The Adequacy of Life Insurance: Evidence from the Health and Retirement Survey

58 Pages Posted: 4 Jan 2000 Last revised: 14 Oct 2010

See all articles by B. Douglas Bernheim

B. Douglas Bernheim

Stanford University - Department of Economics; National Bureau of Economic Research (NBER)

Lorenzo Forni

International Monetary Fund (IMF)

Jagadeesh Gokhale

Cato Institute

Laurence J. Kotlikoff

Boston University - Department of Economics; National Bureau of Economic Research (NBER); Gaidar Institute for Economic Policy

Date Written: October 1999

Abstract

This study examines the adequacy of life insurance among married American couples approaching retirement. It improves upon previous work in two ways. First, it is based on recent, high quality data (the 1992 Health and Retirement Survey with matched Social Security earnings histories). Second, it employs new financial planning software to evaluate the life insurance needs of each household. This software embodies an elaborate life- cycle planning model that accounts for a broad array of demographic, economic, and financial characteristics. We find that a sizable minority of couples in the HRS sample are significantly underinsured. Almost one third of wives and more than 10 percent of husbands would have suffered living standard reductions of 20 percent or more had their spouses died in 1992. Underinsurance tends to be more common among low income households, couples with asymmetric earnings, younger households, couples with dependent children, and non-whites. In general, households with greater vulnerabilities do not appear to compensate adequately for these vulnerabilities through greater life insurance holdings. Among some groups, the frequency of underinsurance exceeds two-thirds, and the frequency of severe underinsurance (a reduction in living standard of 40 percent or greater) exceeds one-quarter.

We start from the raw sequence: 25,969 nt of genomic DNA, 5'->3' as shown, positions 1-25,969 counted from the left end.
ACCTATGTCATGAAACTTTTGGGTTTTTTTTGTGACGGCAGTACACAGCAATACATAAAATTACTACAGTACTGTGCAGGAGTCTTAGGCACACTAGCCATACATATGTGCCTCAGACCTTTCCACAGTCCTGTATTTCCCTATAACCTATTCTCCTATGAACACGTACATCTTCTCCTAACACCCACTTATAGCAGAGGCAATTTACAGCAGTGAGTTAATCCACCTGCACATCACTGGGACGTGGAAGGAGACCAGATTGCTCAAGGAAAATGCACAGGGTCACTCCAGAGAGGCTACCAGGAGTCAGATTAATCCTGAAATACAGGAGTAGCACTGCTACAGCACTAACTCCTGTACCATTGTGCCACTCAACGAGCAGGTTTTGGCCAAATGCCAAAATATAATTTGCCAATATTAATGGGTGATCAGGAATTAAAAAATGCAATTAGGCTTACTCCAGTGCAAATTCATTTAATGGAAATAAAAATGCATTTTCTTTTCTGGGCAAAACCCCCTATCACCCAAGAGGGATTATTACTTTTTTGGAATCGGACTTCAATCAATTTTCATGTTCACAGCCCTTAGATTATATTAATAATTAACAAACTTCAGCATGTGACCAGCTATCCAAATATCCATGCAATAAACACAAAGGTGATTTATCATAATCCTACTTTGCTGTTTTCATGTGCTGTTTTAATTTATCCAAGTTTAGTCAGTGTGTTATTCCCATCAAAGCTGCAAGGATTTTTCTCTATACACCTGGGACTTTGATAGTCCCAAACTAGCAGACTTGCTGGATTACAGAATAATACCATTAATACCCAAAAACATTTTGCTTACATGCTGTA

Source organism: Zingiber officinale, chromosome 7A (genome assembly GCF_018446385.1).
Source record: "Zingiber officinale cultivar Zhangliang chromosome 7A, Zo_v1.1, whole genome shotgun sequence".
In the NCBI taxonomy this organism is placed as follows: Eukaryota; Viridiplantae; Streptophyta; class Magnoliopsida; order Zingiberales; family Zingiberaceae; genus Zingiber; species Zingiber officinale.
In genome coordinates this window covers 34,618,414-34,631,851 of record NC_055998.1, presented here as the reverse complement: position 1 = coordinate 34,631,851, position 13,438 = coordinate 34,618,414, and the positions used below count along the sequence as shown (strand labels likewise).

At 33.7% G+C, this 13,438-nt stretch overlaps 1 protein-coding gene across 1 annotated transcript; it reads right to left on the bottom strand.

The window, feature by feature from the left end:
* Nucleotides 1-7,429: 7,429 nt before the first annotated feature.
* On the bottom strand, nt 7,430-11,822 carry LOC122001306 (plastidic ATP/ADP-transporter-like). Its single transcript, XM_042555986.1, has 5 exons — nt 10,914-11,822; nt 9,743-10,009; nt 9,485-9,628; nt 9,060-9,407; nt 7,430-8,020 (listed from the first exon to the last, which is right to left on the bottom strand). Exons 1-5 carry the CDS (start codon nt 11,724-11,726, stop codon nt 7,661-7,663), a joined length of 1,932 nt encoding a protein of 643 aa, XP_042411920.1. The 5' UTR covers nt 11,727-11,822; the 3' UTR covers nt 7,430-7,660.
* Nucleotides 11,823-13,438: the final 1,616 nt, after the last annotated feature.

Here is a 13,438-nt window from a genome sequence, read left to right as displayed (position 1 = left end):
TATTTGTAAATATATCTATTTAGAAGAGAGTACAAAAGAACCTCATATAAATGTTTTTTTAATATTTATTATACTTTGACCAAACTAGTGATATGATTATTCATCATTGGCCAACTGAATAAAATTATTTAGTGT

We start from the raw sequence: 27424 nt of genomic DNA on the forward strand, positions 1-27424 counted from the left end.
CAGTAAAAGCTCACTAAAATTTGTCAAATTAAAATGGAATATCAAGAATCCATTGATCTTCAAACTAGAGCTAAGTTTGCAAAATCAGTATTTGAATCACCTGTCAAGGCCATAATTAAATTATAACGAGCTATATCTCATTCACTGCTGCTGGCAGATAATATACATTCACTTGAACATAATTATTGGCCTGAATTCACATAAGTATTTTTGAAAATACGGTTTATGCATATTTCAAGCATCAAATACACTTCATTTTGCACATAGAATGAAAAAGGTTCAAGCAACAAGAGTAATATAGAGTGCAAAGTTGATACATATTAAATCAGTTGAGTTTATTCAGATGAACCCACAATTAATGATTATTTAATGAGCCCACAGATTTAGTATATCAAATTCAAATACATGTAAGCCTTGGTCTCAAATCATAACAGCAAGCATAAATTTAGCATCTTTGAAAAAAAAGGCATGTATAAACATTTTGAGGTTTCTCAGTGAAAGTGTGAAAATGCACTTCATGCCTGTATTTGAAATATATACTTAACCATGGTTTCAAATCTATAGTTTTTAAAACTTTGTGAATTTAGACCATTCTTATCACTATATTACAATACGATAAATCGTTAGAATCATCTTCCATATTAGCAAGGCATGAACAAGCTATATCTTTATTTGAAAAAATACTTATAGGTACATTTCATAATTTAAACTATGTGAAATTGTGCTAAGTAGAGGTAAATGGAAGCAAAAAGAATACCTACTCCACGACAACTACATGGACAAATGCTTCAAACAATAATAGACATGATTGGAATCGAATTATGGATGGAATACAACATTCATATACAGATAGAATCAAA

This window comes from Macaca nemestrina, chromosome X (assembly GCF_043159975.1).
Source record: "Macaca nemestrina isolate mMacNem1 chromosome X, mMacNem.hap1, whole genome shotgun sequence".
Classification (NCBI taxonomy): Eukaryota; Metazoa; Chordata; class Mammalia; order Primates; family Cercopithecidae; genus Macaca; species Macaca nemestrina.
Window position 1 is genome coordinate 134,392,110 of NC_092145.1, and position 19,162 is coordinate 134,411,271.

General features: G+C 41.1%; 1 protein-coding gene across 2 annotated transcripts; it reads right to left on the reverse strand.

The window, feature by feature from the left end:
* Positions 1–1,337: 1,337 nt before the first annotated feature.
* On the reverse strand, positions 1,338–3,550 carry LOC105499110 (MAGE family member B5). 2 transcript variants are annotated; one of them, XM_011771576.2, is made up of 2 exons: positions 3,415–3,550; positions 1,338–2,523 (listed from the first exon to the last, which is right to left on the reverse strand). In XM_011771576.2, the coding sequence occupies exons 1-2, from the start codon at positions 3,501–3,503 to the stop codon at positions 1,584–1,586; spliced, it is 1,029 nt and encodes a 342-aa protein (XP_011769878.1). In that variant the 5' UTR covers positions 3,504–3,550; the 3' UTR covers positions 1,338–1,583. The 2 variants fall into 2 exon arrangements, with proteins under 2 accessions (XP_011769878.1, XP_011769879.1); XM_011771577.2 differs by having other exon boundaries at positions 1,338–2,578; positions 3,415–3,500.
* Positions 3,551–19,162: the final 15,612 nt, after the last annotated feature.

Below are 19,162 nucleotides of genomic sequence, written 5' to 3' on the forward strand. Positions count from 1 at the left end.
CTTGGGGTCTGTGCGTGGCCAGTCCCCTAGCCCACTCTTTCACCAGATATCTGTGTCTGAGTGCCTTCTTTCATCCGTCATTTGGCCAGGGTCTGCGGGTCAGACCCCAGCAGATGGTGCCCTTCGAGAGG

Suggested Citation

Bernheim, B. Douglas and Forni, Lorenzo and Gokhale, Jagadeesh and Kotlikoff, Laurence J., The Adequacy of Life Insurance: Evidence from the Health and Retirement Survey (October 1999). NBER Working Paper No. w7372. Available at SSRN: https://ssrn.com/abstract=194613

B. Douglas Bernheim (Contact Author)

Stanford University - Department of Economics ( email )

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National Bureau of Economic Research (NBER)

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Lorenzo Forni

International Monetary Fund (IMF) ( email )

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Jagadeesh Gokhale

Cato Institute ( email )

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Laurence J. Kotlikoff

Boston University - Department of Economics ( email )

270 Bay State Road
Boston, MA 02215
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617-353-4449 (Fax)

National Bureau of Economic Research (NBER)

1050 Massachusetts Avenue
Cambridge, MA 02138
United States

Gaidar Institute for Economic Policy

Gazetny per. 5-3
Moscow, 125993
Russia

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